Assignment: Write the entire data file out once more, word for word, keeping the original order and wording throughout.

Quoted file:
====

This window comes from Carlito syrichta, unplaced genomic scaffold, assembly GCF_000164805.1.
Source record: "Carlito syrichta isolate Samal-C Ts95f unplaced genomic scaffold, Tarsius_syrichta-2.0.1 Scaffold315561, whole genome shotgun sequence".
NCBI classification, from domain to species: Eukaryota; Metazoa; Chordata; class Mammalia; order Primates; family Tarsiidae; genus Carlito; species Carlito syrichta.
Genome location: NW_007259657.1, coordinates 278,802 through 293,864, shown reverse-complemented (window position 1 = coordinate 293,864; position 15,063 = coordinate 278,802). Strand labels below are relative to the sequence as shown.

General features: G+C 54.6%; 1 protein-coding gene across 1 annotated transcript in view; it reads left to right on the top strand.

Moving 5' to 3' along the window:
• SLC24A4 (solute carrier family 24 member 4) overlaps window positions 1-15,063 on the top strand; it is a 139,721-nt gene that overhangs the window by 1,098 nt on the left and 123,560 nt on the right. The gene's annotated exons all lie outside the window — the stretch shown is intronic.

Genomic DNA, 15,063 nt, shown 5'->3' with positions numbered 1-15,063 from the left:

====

This window comes from Carlito syrichta, unplaced genomic scaffold, assembly GCF_000164805.1.
Source record: "Carlito syrichta isolate Samal-C Ts95f unplaced genomic scaffold, Tarsius_syrichta-2.0.1 Scaffold315561, whole genome shotgun sequence".
NCBI classification, from domain to species: Eukaryota; Metazoa; Chordata; class Mammalia; order Primates; family Tarsiidae; genus Carlito; species Carlito syrichta.
Genome location: NW_007259657.1, coordinates 278,802 through 293,864, shown reverse-complemented (window position 1 = coordinate 293,864; position 15,063 = coordinate 278,802). Strand labels below are relative to the sequence as shown.

General features: G+C 54.6%; 1 protein-coding gene across 1 annotated transcript in view; it reads left to right on the top strand.

Moving 5' to 3' along the window:
• SLC24A4 (solute carrier family 24 member 4) overlaps window positions 1-15,063 on the top strand; it is a 139,721-nt gene that overhangs the window by 1,098 nt on the left and 123,560 nt on the right. The gene's annotated exons all lie outside the window — the stretch shown is intronic.

Genomic DNA, 15,063 nt, shown 5'->3' with positions numbered 1-15,063 from the left: